When Shaheen Shah Afridi made his return to Test cricket for Pakistan after a year-long absence due to a knee injury, he immediately showed his prowess as a fast bowler. Opening the bowling against Sri Lanka Cricket Board XI at Mahinda Rajapaksa International Cricket Stadium, Afridi exhibited searing pace, lethal swing, and impeccable lengths, resulting in three wickets for 36 runs in 12 overs, including three maidens, as Pakistan dismissed the opposition for 196 in the first innings before tea. On the final day, he continued his impressive performance with figures of 4-2-2-1, restricting the hosts to 88 for four. Pakistan had set a target of 342 runs, supported by half-centuries from Shan Masood, Babar Azam, and Saud Shakeel.

Expressing his excitement about his Test comeback in the country where he sustained his injury, Afridi spoke to PCB Digital in Hambantota, saying, “Injuries are part of an athlete’s life, but it is good to be back. I enjoy red-ball cricket a lot, and I am one wicket away from a century of Test wickets, which would be a big achievement for me.”

Due to the nature of his injury, Afridi’s return to the Test team required a gradual and systematic approach. Since his unfortunate landing at the boundary during the fourth morning of the Test in Galle, he had not played a first-class match. However, he made his international return during the ICC Men’s T20 World Cup in Australia in October of the previous year. Unfortunately, he twisted his knee in the final, causing him to miss the home series against England and New Zealand. Afridi eventually made his comeback earlier this year, representing Lahore Qalandars in the HBL Pakistan Super League, where they successfully defended their title. He then featured in the limited-overs series against New Zealand in April.

Before being selected for the two Test matches, which mark Pakistan’s first matches in the third cycle of the ICC World Test Championship, Afridi played for Nottinghamshire. He ensured that he met the required workload levels to regain his rhythm.

“It takes time to adjust to red-ball cricket after playing white-ball,” Afridi acknowledged. He further added, “But the Karachi camp proved beneficial for me. Test cricket demands patience, and you have to work in partnership with fellow bowlers. Although I have played more white-ball matches over the last year, while I was playing in the United Kingdom, I bowled extra overs after matches, even with the red ball, to meet the desired workload.”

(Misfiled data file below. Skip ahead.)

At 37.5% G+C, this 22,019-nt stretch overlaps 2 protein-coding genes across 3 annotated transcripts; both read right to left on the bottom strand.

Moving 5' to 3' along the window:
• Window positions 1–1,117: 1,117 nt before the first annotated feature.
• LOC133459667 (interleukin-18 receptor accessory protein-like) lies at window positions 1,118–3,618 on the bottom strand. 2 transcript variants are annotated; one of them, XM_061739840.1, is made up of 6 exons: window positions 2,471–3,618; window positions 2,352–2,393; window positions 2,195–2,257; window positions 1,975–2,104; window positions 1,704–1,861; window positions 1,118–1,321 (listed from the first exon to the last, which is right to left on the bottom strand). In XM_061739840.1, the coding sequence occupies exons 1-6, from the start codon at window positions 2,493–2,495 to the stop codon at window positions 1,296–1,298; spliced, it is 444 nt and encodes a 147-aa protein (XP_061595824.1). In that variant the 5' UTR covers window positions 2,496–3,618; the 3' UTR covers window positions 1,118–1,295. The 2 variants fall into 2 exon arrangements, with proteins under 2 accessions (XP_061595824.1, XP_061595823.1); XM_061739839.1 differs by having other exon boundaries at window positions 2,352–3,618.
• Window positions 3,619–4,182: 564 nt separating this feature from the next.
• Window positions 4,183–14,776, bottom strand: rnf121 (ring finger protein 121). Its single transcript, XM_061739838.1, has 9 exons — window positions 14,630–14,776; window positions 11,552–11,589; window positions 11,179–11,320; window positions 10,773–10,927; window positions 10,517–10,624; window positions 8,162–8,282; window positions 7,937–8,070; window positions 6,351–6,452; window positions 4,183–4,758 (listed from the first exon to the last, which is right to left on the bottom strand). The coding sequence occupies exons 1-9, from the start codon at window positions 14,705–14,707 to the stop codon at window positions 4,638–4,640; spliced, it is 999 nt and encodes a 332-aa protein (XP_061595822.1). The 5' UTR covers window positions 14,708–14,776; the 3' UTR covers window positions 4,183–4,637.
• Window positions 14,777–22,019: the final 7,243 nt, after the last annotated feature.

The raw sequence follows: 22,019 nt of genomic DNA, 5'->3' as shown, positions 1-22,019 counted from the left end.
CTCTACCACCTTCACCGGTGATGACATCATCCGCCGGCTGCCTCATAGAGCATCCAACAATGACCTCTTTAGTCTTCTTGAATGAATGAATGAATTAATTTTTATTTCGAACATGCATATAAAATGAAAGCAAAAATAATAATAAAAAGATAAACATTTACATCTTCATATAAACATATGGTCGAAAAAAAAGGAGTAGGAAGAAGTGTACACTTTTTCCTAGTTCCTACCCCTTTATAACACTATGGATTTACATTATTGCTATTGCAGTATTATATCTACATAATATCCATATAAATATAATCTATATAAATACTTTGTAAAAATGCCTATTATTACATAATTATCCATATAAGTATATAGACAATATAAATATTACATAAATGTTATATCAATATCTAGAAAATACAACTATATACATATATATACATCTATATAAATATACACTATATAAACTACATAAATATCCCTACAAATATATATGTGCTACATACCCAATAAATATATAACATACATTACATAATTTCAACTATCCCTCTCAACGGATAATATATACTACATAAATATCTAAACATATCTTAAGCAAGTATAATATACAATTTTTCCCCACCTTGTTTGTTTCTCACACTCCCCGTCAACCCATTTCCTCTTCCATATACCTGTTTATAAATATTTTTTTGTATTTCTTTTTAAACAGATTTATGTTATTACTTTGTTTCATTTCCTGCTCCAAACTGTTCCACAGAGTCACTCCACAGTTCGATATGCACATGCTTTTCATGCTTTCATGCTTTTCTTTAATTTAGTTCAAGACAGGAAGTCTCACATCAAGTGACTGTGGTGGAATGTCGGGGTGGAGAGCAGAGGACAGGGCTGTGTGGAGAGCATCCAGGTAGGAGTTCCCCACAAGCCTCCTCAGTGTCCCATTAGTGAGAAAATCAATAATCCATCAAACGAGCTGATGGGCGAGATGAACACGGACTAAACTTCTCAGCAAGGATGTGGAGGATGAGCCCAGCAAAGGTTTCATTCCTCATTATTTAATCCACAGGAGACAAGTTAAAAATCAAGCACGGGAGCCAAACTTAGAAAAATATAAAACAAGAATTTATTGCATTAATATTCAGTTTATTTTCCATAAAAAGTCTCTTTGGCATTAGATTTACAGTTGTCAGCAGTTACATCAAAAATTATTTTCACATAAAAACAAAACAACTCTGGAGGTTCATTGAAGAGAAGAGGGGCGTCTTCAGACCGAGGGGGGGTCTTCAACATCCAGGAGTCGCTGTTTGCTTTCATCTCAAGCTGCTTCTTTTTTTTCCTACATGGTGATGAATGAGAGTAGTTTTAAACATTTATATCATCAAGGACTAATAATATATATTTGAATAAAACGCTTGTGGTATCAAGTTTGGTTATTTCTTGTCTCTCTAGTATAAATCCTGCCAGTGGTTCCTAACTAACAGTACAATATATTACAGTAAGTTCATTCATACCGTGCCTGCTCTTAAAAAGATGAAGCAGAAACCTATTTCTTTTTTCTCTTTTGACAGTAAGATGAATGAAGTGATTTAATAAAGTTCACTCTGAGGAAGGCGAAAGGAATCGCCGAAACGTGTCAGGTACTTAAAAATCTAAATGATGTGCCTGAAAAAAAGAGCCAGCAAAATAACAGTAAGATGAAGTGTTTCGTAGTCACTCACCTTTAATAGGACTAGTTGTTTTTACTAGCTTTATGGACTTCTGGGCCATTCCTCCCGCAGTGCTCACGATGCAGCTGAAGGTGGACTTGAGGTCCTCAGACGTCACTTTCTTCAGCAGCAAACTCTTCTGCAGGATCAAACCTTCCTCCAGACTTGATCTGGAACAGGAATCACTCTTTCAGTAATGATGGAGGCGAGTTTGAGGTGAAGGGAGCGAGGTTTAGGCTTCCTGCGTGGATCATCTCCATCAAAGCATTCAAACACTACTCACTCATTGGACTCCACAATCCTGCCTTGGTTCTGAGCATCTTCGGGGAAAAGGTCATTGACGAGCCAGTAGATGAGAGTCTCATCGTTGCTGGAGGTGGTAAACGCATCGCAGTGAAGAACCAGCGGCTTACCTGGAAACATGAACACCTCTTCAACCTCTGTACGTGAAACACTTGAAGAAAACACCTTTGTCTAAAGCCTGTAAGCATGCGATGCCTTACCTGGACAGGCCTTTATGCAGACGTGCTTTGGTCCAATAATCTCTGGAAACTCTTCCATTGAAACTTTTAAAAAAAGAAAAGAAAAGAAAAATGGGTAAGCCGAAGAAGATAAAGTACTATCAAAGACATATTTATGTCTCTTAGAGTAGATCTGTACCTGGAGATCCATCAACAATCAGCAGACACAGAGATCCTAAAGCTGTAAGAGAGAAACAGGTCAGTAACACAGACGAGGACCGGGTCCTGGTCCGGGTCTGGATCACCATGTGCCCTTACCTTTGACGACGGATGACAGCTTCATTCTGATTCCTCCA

Reflecting on his injury and subsequent recovery, Afridi mentioned, “It seems like yesterday when I was injured. I will be making my Test return at the same ground where I was injured. I was talking to our physiotherapist about it. It is a matter of pride to represent Pakistan in any format, and I enjoy playing for Pakistan. I hope we will have a good beginning to this cycle of the World Test Championship and qualify for the final, something we missed out on in the last two iterations.”

Adding to the excitement of Afridi’s return is the imminent milestone of reaching 100 Test wickets, making him the 11th Pakistani pace bowler to achieve this feat. Afridi expressed his enthusiasm, saying, “There is a lot of excitement for that 100th wicket.”

However, the journey to this milestone has not been without challenges. Afridi recalled the first Test in Galle 12 months ago, where he fell just one wicket short of the century mark. “I was planning to utilize the new ball to reach that milestone, but I got injured before we could get the new ball. So, I have had to wait a lot. It is very tough to be away from cricket, but time has helped me learn a lot, which will assist me in performing well for Pakistan across formats.”

Afridi’s impressive record of 99 wickets in just 25 matches at an average of 24.86 is complemented by four five-wicket hauls and one 10-for in a match. During his rehabilitation, he also focused on strengthening his batting skills, as demonstrated by his quickfire 44 not out off just 15 balls in the HBL PSL 8 final, which played a pivotal role in Lahore Qalandars’ thrilling victory over Multan Sultans. He showcased his batting prowess on the international stage as well, smashing New Zealand’s Blair Tickner for 22 runs, including three sixes and a four, in the last over of the fourth One-Day International in Karachi, propelling Pakistan to a total of 334.

While Afridi humbly acknowledged that he is primarily a bowler, he expressed his willingness to make an impact with the bat whenever given the opportunity to do so for his country.

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